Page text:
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49 Vroom.

Chester v. Cape May Real Estate Co.

It must be conceded that the plaintiff was bound to show something more than that the defendant was possibly responsible for the decedent's death in order to entitle him to a verdict. It was incumbent upon the plaintiff, in the absence of direct evidence of the fact, to show not only the existence of such possible responsibility, but the existence of such circumstances as would justify the inference that the death was caused by the wrongful act of the defendant, and would exclude the idea that it was due to a cause with which the defendant was unconnected. Suburban Electric Co. v. Nugent, 29 Vroom 658; Stumpf v. Delaware, Lackawanna and Western Railroad Co., 47 Id. 153; Houston v. Traphagen, 18 Id. 23. And this, it seems to us, the plaintiff has not done.

The verdict for the plaintiff necessarily rests upon the theory that the gas found its way into the sewer through the lateral pipe introduced into the manhole by the defendant, through which some muddy water was flowing at the time of the accident. But we think, as the defendant contended, that the evidence demonstrated that it was at least equally probable that the gas came from the open "working end" of the main trunk sewer, which rested in a ditch sixteen feet deep. which ditch was at the time or shortly before the accident filled with water by reason of rainfall and temporary stoppage of pumping. It was made to appear at the trial that an effort was made to keep what is known as the "working end" or both sewers closed when not laying pipe, but the evidence indicates that the closing was so imperfect in both cases that both gas and water, if present, would not be prevented from entering the sewers. The evidence also shows that the gas in question is heavier than air and was always present in the ditch at the "working end" of the main sewer, and sometimes in the sewer itself; that the gas does not rise, but moves along the level under pressure from wind, water or the like. As we have pointed out, the main sewer was from twenty-four to thirty inches in diameter and its "working end" was at the bottom of a long ditch sixteen feet deep, and by reason of the water the gas there is certainly shown to have been under heavy pressure, while, on the other hand,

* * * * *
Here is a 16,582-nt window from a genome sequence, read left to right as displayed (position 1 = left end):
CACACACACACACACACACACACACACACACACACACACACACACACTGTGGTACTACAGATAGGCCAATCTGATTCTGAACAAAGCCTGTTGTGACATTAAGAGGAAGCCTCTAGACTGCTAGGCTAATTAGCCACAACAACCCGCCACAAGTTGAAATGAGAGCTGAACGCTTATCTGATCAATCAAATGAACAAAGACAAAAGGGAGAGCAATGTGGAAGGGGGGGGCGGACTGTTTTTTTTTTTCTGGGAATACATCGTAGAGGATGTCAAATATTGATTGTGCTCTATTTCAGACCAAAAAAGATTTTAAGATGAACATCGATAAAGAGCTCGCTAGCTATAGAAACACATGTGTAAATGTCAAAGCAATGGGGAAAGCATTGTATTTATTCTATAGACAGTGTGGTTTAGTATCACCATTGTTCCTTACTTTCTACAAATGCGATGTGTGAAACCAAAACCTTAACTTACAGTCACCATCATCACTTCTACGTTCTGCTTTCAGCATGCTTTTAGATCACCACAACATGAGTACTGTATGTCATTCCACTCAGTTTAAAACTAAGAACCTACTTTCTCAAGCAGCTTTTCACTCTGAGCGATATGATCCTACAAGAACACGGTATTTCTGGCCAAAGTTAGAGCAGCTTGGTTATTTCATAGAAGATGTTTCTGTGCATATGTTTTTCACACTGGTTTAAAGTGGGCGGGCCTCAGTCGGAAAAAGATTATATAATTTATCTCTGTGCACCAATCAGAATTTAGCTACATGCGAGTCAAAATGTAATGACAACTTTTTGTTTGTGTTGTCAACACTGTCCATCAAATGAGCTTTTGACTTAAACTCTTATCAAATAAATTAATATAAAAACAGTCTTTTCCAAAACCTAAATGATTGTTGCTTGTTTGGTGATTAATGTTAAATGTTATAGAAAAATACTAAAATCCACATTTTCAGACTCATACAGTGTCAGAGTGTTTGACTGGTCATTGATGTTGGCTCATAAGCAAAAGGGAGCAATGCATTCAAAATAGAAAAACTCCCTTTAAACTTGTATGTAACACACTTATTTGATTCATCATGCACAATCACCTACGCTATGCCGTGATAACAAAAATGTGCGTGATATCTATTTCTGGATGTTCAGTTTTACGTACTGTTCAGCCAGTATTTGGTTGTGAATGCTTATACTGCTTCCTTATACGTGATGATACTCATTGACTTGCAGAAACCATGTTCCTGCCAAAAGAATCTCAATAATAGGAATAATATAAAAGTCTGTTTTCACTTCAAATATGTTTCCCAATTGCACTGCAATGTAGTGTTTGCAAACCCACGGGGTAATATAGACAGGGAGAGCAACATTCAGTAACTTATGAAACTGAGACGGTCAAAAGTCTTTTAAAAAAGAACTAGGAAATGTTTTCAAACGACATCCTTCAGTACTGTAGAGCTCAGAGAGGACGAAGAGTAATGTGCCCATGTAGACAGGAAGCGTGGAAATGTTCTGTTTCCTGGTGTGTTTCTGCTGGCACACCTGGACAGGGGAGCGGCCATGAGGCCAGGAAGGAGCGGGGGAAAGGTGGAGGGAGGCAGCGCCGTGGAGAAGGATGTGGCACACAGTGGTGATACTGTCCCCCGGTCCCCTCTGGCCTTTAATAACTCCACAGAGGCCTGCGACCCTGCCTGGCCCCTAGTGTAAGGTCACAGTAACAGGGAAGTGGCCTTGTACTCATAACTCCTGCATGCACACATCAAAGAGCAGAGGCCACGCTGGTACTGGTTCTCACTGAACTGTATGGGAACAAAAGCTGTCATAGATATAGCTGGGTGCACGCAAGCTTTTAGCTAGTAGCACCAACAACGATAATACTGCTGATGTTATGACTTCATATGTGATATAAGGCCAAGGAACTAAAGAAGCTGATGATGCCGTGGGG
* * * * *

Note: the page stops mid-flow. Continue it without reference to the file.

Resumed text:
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Fishblatt v. Atlantic City.

the lateral sewer was but eight inches in diameter and its "working end" was at the bottom of a ditch only from three to five feet deep. When it is remembered that the meadow proper, which is said to have generated the gas, was four feet beneath the surface of the ground, it will be seen that it is at least equally probable that the gas in question came from the ditch at the "working end" of the main sewer as that it came from the "working end" of the lateral sewer.

We think, therefore, that the jury could have attributed the presence of the gas which killed the plaintiff's intestate to other causes with quite as much reason as they have attributed it to the act of the defendant. The circumstances would warrant the former inference quite as clearly as the latter. The case is one, we think, where it appears that the primary cause of the injury proceeded from one of two sources, or was produced by one of two agencies, for one of which the defendant might be responsible, but not for the latter. The plaintiff must fail because the evidence does not show that the injury was the result of some cause for which the defendant was responsible. Stumpf v. Delaware, Lackawanna and Western Railroad Co., supra; Searles v. Manhattan Railway Co., 101 N. Y. 661; Ruppert v. Brooklyn Heights Railroad Co., 154 Id. 90.

The rule to show cause will be made absolute.

78 N. J. L.

ISABELLA S. FISHBLATT, PROSECUTRIX, v. ATLANTIC
CITY, RESPONDENT.

Argued May 17, 1909-Decided June 7, 1909.

1. Under section 5 of the Certiorari act (Pamph. L. 1903, p. 344), after the plaintiff's reasons for reversal are filed, either party may bring the action on for argument before any justice of the Supreme Court at chambers, by giving five days' notice within fifteen days after the reasons are filed.

49 Vroom.

Fishblatt v. Atlantic City.

2. The act approved April 26th, 1894 (Pamph. L., p. 146), conferring powers upon cities located on or near the ocean to lay out public parks is constitutional.

3. Under the act approved April 3d, 1902 (Pamph. L., p. 284), which was adopted by Atlantic City as its charter, that city has power by ordinance to issue its corporate bonds in amounts not exceeding the limit prescribed in the act, for the purpose of providing moneys with which to lay out and open, and to purchase and condemn land for and within the limits of, a public park along the ocean front, established by ordinance pursuant to the authority conferred by the act approved April 26th, 1894. Pamph. L., p. 146.

4. In

an ordinance the authorization of bonds not to exceed a certain amount is equivalent, in legal effect, to fixing the amount of such bonds at such sum.

On certiorari.

Before Justice TRENCHARD.

For the prosecutrix, Thompson & Cole.

For the respondent, Harry Wootton, Godfrey & Godfrey and Gilbert Collins.

The opinion of the court was delivered by